There is a sense in which emotions are something that happens to us regardless, or indeed in spite of, our will. As Margaret Graver reminds us in the third chapter of her Stoicism and Emotion, this idea of passivity is embedded in the very word the Ancient Greeks used to refer to emotions: pathos, the noun form of the verb paschein, which means to suffer, or to undergo.
Of course, as we have seen so far in the course of our discussion of Graver’s book, the Stoics made quite a big deal of reminding us that full fledged emotions actually include a cognitive component, which means that they are, in a sense, “up to us.” That said, we know that even Chrysippus, the third head of the Stoa, was well aware of the fact that people usually have a hard time controlling their feelings:
“Often, through the same blindness, we bite keys, and beat at doors when they do not open quickly, and if we stumble over a stone we take revenge on it by breaking it or throwing it somewhere, and we say very odd things on all such occasions.” (Chrysippus, cited in Galen, PHP 46.43-45)
Remember that two millennia-old quote the next time you shout at your computer, some things never change… According to Graver, despite the standard Stoic account of emotions which began with Zeno of Citium, Chrysippus was pretty pessimistic about the possibility of controlling them, thinking that once they begin they are for all effective purposes unstoppable. This is an important point to make, because it clearly shows that the Stoics were serious and sophisticated thinkers, and did not espouse the “stiff upper lip” caricature of philosophy that is often nowadays associated with their name.
Nevertheless, there seems to be a serious problem in the contrast between the Zenonian idea that emotions are up to us because they result, in part, from a cognitive judgment, and Chrysippus’ realistic appreciation that it ain’t quite that easy to overcome unhealthy passions. The resolution of this tension lies in the words “in part”: recall that for the Stoics fully formed emotions are the result of an impression, which is not under our control, and a cognitive judgment, which is under our control. These are co-causes of the emotions. The problem is that on the spur of the moment the impression easily overruns the cognitive judgment, as Seneca repeatedly points out in his On Anger:
“For once the mind is stirred into motion, it is a slave to that which is driving it. With some things, the beginnings are in our power, but after that they carry us on by their own force, not allowing a return. Bodies allowed to fall from a height have no control of themselves: they cannot resist or delay their downward course, for the irrevocable fall has cut off all deliberation, all repentance; they cannot help but arrive where they are going, though they could have avoided going there at all.” (On Anger, I.7)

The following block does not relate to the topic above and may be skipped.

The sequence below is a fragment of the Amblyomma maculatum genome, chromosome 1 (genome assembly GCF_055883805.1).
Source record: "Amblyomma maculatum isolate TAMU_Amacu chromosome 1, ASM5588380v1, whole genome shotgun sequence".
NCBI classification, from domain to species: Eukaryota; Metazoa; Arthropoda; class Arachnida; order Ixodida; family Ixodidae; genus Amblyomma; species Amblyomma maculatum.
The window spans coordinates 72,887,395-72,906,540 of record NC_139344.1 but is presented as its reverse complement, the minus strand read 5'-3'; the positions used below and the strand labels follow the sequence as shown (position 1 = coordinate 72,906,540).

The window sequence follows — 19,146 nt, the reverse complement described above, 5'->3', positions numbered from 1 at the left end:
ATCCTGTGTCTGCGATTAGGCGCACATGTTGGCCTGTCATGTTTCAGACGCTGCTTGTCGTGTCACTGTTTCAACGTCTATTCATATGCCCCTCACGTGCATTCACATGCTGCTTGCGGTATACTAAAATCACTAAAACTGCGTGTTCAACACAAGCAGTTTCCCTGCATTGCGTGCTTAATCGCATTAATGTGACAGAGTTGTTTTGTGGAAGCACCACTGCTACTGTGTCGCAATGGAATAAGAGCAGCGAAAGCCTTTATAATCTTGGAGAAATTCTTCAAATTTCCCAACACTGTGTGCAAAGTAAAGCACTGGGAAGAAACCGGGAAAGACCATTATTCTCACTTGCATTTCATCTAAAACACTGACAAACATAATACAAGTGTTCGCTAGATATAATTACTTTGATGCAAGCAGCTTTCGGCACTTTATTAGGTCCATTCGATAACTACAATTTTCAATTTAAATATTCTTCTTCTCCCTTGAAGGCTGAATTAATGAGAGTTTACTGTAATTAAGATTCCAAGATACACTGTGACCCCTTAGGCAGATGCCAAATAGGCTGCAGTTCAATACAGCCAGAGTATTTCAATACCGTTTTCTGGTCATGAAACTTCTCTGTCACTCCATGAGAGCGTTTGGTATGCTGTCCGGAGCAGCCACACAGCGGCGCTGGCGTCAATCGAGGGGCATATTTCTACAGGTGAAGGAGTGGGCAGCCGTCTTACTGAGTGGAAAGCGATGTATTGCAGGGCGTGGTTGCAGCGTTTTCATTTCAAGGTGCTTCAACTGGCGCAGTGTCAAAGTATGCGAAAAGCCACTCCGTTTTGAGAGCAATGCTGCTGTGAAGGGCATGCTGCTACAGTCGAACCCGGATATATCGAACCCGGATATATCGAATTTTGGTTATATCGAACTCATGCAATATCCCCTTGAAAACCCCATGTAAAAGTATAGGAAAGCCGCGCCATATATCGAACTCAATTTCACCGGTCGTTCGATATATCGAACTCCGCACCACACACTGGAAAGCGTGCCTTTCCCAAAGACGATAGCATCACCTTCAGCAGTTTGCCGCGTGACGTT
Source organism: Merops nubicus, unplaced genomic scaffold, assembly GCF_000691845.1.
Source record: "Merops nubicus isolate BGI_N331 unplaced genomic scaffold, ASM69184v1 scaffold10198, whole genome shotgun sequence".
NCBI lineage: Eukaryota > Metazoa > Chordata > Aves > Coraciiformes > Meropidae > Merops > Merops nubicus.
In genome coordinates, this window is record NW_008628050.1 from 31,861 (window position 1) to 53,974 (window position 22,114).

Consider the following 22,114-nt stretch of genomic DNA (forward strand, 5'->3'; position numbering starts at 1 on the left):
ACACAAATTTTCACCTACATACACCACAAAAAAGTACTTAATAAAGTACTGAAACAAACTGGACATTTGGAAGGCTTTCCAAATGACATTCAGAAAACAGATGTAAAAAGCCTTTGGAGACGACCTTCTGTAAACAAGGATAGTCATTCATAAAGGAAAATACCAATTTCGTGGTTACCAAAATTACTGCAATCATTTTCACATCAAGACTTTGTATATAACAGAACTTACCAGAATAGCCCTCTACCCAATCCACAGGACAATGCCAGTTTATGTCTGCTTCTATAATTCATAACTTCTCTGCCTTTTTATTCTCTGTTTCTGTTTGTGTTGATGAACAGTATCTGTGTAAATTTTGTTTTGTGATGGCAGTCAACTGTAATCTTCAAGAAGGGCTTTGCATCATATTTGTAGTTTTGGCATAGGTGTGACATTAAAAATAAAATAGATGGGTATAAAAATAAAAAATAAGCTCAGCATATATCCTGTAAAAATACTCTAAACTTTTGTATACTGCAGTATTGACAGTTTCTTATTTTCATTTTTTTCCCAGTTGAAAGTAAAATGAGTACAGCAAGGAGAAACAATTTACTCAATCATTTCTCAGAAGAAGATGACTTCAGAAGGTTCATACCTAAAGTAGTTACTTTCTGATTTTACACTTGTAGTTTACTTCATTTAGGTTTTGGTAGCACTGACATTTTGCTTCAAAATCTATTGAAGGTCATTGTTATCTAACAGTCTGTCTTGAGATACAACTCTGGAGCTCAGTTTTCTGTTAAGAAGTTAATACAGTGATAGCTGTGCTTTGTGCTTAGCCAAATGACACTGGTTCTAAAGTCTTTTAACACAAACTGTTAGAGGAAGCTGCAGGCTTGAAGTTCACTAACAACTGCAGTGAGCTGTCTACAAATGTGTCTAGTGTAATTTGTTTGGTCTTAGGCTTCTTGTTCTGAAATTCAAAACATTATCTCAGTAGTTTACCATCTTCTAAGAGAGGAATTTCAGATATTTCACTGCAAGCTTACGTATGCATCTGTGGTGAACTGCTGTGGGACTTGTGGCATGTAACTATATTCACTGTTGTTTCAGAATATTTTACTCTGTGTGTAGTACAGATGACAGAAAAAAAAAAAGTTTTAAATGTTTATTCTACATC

Which means, argues Chrysippus, that the answer lies in a sort of cognitive preemptive action: we need to work on our character, our overall collection of judgments, before a specific impression hits us. As in medicine so in practical philosophy: an ounce of prevention is worth a pound of cure after the fact.
“Stoic thought does not consider the impulsory impression to be the principal cause of an action. It is indeed a cause, but the real cause or reason for the assent is to be found in the agent’s own mental character, where by ‘mental character’ is meant simply the structure and content of one’s own belief set. … Whether assent is given on any particular occasion will thus depend on the nature of the existing mental contents and the sort of standard one uses for recognizing logical fit.”
Margaret at this point discusses Chrysippus’ famous analogy with the combination of internal and external causes that allow a cylinder to roll. I refer the reader to my own summary of that famous Stoic discussion of volition. The bottom line is that two people may be subject to the same impression (say, lust for an attractive potential sexual partner) and arrive at a different fully formed emotion because their characters differ enough that one is inclined to assent to and the other to withhold assent from the initial impression.